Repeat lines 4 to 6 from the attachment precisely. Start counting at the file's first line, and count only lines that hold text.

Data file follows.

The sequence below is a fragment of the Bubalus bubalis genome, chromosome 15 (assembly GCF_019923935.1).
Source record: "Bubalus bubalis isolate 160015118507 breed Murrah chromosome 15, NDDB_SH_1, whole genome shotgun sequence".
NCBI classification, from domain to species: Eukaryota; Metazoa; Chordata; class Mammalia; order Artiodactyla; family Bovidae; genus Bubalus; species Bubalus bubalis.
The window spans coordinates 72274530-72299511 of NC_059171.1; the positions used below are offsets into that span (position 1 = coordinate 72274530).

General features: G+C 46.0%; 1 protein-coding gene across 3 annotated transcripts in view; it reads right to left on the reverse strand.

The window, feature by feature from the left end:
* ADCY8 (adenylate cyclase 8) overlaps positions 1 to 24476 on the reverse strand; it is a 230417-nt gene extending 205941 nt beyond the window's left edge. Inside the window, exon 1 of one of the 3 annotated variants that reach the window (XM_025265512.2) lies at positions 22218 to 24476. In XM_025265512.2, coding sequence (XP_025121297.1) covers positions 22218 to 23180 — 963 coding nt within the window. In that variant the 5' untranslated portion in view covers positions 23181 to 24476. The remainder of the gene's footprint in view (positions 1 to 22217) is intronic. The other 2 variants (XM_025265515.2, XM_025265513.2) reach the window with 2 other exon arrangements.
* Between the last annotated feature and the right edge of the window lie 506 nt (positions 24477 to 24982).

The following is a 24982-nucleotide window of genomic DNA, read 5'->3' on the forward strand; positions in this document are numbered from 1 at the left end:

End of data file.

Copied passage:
The window spans coordinates 72274530-72299511 of NC_059171.1; the positions used below are offsets into that span (position 1 = coordinate 72274530).

General features: G+C 46.0%; 1 protein-coding gene across 3 annotated transcripts in view; it reads right to left on the reverse strand.

The window, feature by feature from the left end: